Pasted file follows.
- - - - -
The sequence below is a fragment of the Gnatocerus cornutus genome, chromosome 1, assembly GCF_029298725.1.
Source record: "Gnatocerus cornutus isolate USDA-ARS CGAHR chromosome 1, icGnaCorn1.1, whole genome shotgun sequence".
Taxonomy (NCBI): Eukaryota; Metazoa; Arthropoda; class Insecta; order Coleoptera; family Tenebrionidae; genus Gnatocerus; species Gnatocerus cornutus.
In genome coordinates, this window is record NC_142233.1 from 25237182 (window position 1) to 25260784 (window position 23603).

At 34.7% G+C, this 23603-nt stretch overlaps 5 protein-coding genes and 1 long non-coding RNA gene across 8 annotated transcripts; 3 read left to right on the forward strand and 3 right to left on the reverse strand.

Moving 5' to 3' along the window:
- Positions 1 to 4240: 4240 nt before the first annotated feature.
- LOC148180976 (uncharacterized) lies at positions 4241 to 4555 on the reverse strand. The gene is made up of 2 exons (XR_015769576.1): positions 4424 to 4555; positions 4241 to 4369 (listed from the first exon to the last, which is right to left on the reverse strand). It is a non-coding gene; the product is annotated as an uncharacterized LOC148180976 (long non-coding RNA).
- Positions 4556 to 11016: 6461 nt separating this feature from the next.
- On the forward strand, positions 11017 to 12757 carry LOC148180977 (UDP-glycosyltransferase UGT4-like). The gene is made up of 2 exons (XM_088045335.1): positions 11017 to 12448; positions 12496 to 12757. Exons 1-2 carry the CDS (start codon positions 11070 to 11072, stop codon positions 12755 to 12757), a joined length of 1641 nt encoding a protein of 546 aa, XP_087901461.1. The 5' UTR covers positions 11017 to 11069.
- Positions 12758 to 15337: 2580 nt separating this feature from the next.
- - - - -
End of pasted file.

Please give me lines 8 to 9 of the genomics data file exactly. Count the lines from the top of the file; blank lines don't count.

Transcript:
- LOC148180976 (uncharacterized) lies at positions 4241 to 4555 on the reverse strand. The gene is made up of 2 exons (XR_015769576.1): positions 4424 to 4555; positions 4241 to 4369 (listed from the first exon to the last, which is right to left on the reverse strand). It is a non-coding gene; the product is annotated as an uncharacterized LOC148180976 (long non-coding RNA).
- Positions 4556 to 11016: 6461 nt separating this feature from the next.